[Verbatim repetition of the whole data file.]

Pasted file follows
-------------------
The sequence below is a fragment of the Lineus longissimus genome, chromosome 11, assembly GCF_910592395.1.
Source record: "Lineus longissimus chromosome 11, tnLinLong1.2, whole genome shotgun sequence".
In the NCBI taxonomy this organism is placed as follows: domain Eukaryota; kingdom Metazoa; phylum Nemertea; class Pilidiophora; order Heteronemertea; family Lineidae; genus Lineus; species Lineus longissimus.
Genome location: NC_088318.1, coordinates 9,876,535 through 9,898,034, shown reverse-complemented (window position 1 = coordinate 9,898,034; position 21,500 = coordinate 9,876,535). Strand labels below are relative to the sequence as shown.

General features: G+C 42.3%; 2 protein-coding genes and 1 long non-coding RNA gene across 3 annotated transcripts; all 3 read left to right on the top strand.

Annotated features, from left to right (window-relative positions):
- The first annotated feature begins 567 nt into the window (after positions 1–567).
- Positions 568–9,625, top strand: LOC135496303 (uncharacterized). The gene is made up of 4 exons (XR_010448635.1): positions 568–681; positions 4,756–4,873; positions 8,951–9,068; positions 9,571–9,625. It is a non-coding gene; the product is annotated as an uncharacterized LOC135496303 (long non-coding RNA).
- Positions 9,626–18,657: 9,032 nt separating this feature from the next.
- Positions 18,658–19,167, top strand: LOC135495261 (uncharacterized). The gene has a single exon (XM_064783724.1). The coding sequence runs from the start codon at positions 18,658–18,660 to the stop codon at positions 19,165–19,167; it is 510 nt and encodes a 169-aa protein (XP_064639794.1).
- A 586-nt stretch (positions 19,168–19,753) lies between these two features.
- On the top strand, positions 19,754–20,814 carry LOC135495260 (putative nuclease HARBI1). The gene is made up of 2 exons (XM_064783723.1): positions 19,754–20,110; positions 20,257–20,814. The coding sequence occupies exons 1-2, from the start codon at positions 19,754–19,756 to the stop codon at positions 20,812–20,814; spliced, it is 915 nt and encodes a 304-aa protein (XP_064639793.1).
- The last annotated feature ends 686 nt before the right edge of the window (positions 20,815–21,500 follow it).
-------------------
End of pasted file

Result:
The sequence below is a fragment of the Lineus longissimus genome, chromosome 11, assembly GCF_910592395.1.
Source record: "Lineus longissimus chromosome 11, tnLinLong1.2, whole genome shotgun sequence".
In the NCBI taxonomy this organism is placed as follows: domain Eukaryota; kingdom Metazoa; phylum Nemertea; class Pilidiophora; order Heteronemertea; family Lineidae; genus Lineus; species Lineus longissimus.
Genome location: NC_088318.1, coordinates 9,876,535 through 9,898,034, shown reverse-complemented (window position 1 = coordinate 9,898,034; position 21,500 = coordinate 9,876,535). Strand labels below are relative to the sequence as shown.

General features: G+C 42.3%; 2 protein-coding genes and 1 long non-coding RNA gene across 3 annotated transcripts; all 3 read left to right on the top strand.

Annotated features, from left to right (window-relative positions):
- The first annotated feature begins 567 nt into the window (after positions 1–567).
- Positions 568–9,625, top strand: LOC135496303 (uncharacterized). The gene is made up of 4 exons (XR_010448635.1): positions 568–681; positions 4,756–4,873; positions 8,951–9,068; positions 9,571–9,625. It is a non-coding gene; the product is annotated as an uncharacterized LOC135496303 (long non-coding RNA).
- Positions 9,626–18,657: 9,032 nt separating this feature from the next.
- Positions 18,658–19,167, top strand: LOC135495261 (uncharacterized). The gene has a single exon (XM_064783724.1). The coding sequence runs from the start codon at positions 18,658–18,660 to the stop codon at positions 19,165–19,167; it is 510 nt and encodes a 169-aa protein (XP_064639794.1).
- A 586-nt stretch (positions 19,168–19,753) lies between these two features.
- On the top strand, positions 19,754–20,814 carry LOC135495260 (putative nuclease HARBI1). The gene is made up of 2 exons (XM_064783723.1): positions 19,754–20,110; positions 20,257–20,814. The coding sequence occupies exons 1-2, from the start codon at positions 19,754–19,756 to the stop codon at positions 20,812–20,814; spliced, it is 915 nt and encodes a 304-aa protein (XP_064639793.1).
- The last annotated feature ends 686 nt before the right edge of the window (positions 20,815–21,500 follow it).